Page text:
A disadvantage of meals is that they must be placed into some type of trough or feeder because feeding on the ground results in excessive waste of supplement. Fortunately, since mineral supplements are delivered in relatively low quantities, only a small investment in storage and trough space is required. For energy and protein supplements, more trough space is required, and therefore a potentially larger investment in equipment is needed.

Crumbles. Crumbles are dry feeds that are mixed and pelleted, then crushed to produce smaller particles. Crumbles are most often associated with poultry feeds, but some manufacturers have produced mineral supplements in this form. These mineral supplements have been marketed as having higher environmental (wind and moisture) resistance than loose mineral meals. Research from New Mexico State University indicates that wind losses are minimal with loose mineral mixes (Dean et al., 1999). Therefore, this benefit may only be realized in extremely windy locations. Crumbles may reduce sifting of fine materials and leaching of ingredients due to precipitation, but this has not been well documented for mineral supplements.

Cubes/cake/pellets. Cubes, cake, or pellets all refer to essentially the same feed form. Cubes, the most common form of dry feed used for hand-fed range protein supplements, are available in a variety of sizes. They can be ordered in bulk for distribution by a bulk feeder or purchased in sacks. Bulk feeds reduce the labor associated with handling and often reduce the price of the supplement, but they require a relatively large initial investment in storage and equipment. Pellet feeding allows some control over livestock distribution since animals can usually be led to a desirable feeding area. Cubes are often fed on the ground (Figure 3), but this may be difficult in snow or mud. For hand-fed supplements, cubes usually have the lowest variation in supplement intake by animals (Bowman et al., 1997). This is especially evident when feed is provided three or fewer times per week (Huston, 2000).

Figure 03: Photograph of a beeve licking a pressed block supplement.

Figure 3. Mineral supplements can be delivered in the form of pressed blocks. Protein and energy supplements can also be delivered as blocks.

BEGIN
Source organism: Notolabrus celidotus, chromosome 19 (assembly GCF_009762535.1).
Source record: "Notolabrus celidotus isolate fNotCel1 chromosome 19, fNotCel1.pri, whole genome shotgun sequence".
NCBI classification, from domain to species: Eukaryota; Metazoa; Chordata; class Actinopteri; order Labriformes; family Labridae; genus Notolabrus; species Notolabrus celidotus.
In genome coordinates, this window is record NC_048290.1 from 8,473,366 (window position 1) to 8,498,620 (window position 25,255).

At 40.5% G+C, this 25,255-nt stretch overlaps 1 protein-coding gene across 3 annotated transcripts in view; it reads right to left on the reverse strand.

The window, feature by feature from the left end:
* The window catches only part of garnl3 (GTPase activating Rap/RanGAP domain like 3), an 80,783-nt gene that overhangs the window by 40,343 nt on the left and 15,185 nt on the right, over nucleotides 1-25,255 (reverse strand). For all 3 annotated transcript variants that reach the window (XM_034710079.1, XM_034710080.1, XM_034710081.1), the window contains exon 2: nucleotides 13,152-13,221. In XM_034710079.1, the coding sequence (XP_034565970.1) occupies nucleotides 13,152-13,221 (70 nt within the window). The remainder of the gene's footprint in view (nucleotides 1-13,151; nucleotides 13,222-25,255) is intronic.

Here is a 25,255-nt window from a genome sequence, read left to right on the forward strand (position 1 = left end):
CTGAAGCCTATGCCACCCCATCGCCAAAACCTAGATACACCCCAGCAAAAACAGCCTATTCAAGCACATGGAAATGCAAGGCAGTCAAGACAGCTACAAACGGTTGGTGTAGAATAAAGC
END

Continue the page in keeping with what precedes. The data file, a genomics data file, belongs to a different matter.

A few manufacturers offer self-fed cubes that include an intake limiter (usually salt). As with other self-fed supplements, a feeder is required. This type of self-feeding system may be acceptable under some conditions. However, animals may develop a tolerance for the intake limiter, and intake may increase over time. With self-fed cubes, it is difficult for producers to adjust intake by adding salt since particle size differences will result in sorting.

Dry or pressed blocks. Dry or pressed blocks are essentially very large cubes. These blocks offer similar advantages for formulation flexibility as other dry feeds. Blocks offer an intermediate option between a true self-fed system and a hand-fed system. They can be manufactured with varying degrees of hardness to influence supplement intake. Harder blocks reduce intake, while softer blocks increase intake. Depending on the targeted intake amount, proper hardness can be determined, and the blocks can be used as a self-fed supplement. Blocks that are excessively hard may result in poor consumption or even tooth damage and loss, while extremely soft blocks may encourage overconsumption of supplement.

Regardless of the delivery frequency, old blocks should be completely eaten before the new ones are delivered to ensure adequate nutrient intake. Individual animal consumption of blocks may be more variable than cubes or meals of the same formulation (Kendall et al., 1983). However, according to a review conducted by Montana State University researchers, the number of non-eaters is still relatively low and similar to that of pelleted supplements (Bowman et al., 1997). In principle, block feeding allows more timid animals the opportunity to consume the supplement since they can wait until other animals have left the feeding area.

The compact size and shape of blocks may make handling easier, reducing labor and mileage requirements. For example, if more blocks can be loaded than cubes, then producers may not need to return to the storage site when delivering feed to several areas of the ranch.

Liquid Feeds